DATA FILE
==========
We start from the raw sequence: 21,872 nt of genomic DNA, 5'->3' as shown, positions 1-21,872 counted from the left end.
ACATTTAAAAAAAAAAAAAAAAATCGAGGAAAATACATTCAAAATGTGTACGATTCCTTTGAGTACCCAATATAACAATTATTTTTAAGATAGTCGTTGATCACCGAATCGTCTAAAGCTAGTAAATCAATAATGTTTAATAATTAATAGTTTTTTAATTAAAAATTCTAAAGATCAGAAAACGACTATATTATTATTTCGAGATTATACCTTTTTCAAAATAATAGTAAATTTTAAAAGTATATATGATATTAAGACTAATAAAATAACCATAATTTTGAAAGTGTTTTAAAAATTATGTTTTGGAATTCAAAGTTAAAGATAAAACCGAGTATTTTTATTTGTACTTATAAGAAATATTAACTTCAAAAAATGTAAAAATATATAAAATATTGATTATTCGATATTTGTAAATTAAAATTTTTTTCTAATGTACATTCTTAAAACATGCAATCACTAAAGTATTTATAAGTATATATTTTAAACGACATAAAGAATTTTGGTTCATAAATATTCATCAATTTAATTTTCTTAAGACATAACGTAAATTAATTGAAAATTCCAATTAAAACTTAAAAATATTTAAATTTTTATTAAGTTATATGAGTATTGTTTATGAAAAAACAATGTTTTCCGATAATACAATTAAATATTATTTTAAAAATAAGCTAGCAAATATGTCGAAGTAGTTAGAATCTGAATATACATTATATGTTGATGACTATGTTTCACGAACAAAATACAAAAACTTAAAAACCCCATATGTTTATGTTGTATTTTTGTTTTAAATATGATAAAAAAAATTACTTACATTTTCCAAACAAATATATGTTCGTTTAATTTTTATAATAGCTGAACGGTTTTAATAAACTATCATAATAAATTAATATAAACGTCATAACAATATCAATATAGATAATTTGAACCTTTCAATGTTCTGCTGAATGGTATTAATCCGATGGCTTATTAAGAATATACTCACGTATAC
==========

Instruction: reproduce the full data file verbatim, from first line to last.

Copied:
We start from the raw sequence: 21,872 nt of genomic DNA, 5'->3' as shown, positions 1-21,872 counted from the left end.
ACATTTAAAAAAAAAAAAAAAAATCGAGGAAAATACATTCAAAATGTGTACGATTCCTTTGAGTACCCAATATAACAATTATTTTTAAGATAGTCGTTGATCACCGAATCGTCTAAAGCTAGTAAATCAATAATGTTTAATAATTAATAGTTTTTTAATTAAAAATTCTAAAGATCAGAAAACGACTATATTATTATTTCGAGATTATACCTTTTTCAAAATAATAGTAAATTTTAAAAGTATATATGATATTAAGACTAATAAAATAACCATAATTTTGAAAGTGTTTTAAAAATTATGTTTTGGAATTCAAAGTTAAAGATAAAACCGAGTATTTTTATTTGTACTTATAAGAAATATTAACTTCAAAAAATGTAAAAATATATAAAATATTGATTATTCGATATTTGTAAATTAAAATTTTTTTCTAATGTACATTCTTAAAACATGCAATCACTAAAGTATTTATAAGTATATATTTTAAACGACATAAAGAATTTTGGTTCATAAATATTCATCAATTTAATTTTCTTAAGACATAACGTAAATTAATTGAAAATTCCAATTAAAACTTAAAAATATTTAAATTTTTATTAAGTTATATGAGTATTGTTTATGAAAAAACAATGTTTTCCGATAATACAATTAAATATTATTTTAAAAATAAGCTAGCAAATATGTCGAAGTAGTTAGAATCTGAATATACATTATATGTTGATGACTATGTTTCACGAACAAAATACAAAAACTTAAAAACCCCATATGTTTATGTTGTATTTTTGTTTTAAATATGATAAAAAAAATTACTTACATTTTCCAAACAAATATATGTTCGTTTAATTTTTATAATAGCTGAACGGTTTTAATAAACTATCATAATAAATTAATATAAACGTCATAACAATATCAATATAGATAATTTGAACCTTTCAATGTTCTGCTGAATGGTATTAATCCGATGGCTTATTAAGAATATACTCACGTATAC